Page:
They may offer oral narcotics or IV medication to manage your pain after your numbing has worn off. As this happens, be prepared for a higher level of pain. Many women have described their pain during this stage following a c-section as intense or severe. However, everybody is different and you may not have the same experience. 

As your milk comes in, you will be able to nurse your baby normally, if you decide to breastfeed. Having a c-section will not stop this from happening.  

However, keep in mind –  if you are giving birth to your second or third baby, postpartum cramping will be more painful than it was the first time. With each delivery, it feels worse than the time before, especially while breastfeeding. Breastfeeding triggers oxytocin to flow through your body, which helps to shrink your uterus down to its pre-pregnancy size. The cramping feels painful but it is necessary to return your body to normal. 

Having support during this first day is paramount. 

Make sure you have someone by your side: your partner, doula, or another support person. You can also ask for a nurse to help you whenever you need it. 

Have them help you to the bathroom. 

Let them bring the baby to you. 

Ask them to do the diaper changes. 

This is your time to heal and enjoy your new baby. You don’t need to carry the entire load by yourself. 

Day 2 After C-Section

Once again, increased activity day by day will allow you to heal faster. Getting up out of bed and moving will decrease swelling and overall healing time. 

On this day, you’re probably ready to bathe. 

You’ve experienced a lot.

Surgery, baby feedings, a long night…. 

You’re ready to rinse off the hours of labor and feel refreshed. 

But, keep in mind, there are rules with bathing when it comes to c sections… 

Here are a few tips: 

  • Take a shower, no baths
  • Allow soap and water to run over your incision, don’t scrub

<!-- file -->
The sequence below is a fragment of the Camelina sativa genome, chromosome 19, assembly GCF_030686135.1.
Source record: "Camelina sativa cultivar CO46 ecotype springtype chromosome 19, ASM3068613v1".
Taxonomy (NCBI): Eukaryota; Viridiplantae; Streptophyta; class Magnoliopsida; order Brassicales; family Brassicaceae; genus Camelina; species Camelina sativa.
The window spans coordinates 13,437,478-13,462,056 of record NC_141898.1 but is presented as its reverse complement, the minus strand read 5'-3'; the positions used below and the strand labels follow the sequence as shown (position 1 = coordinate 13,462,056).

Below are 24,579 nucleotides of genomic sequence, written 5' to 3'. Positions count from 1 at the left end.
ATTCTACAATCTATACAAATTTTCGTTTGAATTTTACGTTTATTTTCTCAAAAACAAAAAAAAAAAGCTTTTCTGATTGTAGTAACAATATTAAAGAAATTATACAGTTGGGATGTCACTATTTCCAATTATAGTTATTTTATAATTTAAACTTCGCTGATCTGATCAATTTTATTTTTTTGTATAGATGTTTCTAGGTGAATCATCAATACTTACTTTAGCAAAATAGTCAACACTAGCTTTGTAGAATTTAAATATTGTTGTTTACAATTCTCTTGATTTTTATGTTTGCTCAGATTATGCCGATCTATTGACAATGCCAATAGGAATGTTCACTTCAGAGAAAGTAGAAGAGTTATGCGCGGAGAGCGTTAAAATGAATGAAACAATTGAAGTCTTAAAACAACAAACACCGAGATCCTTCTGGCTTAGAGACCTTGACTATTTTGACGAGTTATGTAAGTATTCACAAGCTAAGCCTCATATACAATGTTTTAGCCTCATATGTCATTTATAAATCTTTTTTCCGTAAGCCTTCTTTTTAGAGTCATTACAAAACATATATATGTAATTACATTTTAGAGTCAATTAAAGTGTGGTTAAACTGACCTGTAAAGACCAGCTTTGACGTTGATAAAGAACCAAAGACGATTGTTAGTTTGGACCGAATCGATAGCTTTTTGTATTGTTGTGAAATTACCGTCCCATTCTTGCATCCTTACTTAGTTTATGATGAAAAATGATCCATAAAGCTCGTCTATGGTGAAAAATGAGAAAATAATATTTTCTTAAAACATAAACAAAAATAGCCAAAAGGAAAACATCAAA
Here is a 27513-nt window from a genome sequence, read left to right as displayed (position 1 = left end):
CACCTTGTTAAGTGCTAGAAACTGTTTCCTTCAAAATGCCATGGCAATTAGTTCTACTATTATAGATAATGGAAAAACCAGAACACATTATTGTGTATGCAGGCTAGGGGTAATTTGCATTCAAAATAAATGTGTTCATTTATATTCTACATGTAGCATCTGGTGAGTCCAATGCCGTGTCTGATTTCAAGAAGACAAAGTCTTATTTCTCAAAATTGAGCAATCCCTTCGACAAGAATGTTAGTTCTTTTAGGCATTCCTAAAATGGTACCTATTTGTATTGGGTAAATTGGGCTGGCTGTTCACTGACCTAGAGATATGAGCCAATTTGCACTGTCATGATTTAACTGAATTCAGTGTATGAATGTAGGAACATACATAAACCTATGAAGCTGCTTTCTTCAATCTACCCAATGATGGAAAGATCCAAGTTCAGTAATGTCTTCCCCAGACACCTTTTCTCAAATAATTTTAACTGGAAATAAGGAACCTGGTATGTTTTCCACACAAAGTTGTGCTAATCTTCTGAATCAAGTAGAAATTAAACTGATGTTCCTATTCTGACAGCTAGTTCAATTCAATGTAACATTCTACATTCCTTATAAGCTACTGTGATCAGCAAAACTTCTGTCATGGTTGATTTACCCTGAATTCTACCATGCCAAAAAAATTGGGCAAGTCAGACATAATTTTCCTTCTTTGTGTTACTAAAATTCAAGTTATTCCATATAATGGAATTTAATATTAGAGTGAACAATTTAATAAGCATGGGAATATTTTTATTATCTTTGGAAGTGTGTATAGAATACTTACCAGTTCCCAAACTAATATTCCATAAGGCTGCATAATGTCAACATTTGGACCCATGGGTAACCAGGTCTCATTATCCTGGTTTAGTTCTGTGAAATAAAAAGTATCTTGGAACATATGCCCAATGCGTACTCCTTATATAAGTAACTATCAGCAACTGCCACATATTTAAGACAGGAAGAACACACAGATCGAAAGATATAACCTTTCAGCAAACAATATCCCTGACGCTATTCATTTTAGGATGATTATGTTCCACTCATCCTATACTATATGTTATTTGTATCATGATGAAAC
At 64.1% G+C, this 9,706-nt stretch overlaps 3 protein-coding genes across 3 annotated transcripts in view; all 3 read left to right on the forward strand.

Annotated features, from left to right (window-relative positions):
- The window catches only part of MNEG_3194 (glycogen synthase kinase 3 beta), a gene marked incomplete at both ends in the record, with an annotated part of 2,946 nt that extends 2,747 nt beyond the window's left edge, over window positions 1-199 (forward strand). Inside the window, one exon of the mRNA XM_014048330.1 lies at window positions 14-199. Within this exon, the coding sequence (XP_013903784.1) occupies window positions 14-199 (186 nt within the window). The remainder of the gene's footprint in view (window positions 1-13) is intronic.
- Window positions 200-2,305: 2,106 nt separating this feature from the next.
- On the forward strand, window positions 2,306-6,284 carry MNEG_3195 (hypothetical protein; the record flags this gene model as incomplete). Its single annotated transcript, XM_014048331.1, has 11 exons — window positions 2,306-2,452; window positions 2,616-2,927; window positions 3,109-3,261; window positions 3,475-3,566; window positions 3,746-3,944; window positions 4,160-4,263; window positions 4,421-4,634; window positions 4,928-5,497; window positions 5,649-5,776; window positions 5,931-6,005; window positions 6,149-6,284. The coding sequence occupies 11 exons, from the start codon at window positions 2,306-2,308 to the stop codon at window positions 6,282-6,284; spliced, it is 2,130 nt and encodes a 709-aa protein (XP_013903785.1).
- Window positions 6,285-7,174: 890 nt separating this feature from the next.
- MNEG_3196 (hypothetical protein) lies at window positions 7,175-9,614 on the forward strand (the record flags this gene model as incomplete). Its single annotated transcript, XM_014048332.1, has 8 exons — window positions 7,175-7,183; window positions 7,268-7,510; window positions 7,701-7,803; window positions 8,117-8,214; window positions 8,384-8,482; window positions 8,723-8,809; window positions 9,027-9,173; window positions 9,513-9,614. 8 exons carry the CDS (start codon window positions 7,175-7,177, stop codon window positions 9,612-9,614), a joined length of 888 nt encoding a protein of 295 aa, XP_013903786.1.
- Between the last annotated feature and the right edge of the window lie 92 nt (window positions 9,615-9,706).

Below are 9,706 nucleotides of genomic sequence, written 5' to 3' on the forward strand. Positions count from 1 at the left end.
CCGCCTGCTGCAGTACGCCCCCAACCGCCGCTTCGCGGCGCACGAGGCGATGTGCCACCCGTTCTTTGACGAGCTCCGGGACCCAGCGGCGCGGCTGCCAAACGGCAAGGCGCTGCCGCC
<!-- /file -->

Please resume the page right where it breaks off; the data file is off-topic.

• Dry the incision area by gently patting it or using a blow dryer on cool

In addition to showering, you’ll be eating solid food as well. This is wonderful, but also a little daunting. The thing about major abdominal surgery is that your body “shuts down” your bowels temporarily. It may take a few days for you to have regular bowel movements. Your care provider may prescribe a stool softener to make it easier. 

Take it from us…

These will be your best friends: 

  • A belly wrap for extra support over your abdomen
  • Stool softeners
  • Gas-X
  • Rock in a rocking chair (this can help relieve built-up gas) 
  • Drinking plenty of water (will help prevent constipation)

Side note: Typically, with c-sections, your provider will check to make sure you are passing gas before you return home. They want to make sure that everything is working properly in your intestinal area.

After 1 week

At this point you will most likely be in the comfort of your own home. Typically, the hospital will discharge you 2 to 4 days post-surgery. 

Before going home, you’ll learn how to care for your incision and how active you should be. While you do need to get up and move around, you also don’t want to over exert yourself. Make a plan to have support with you at home.

Not only to help you with your new baby, but with things like getting food to eat, stocking up on groceries, walking the dog, cleaning the house, etc.   

It will take some time for you to return to your normal routine.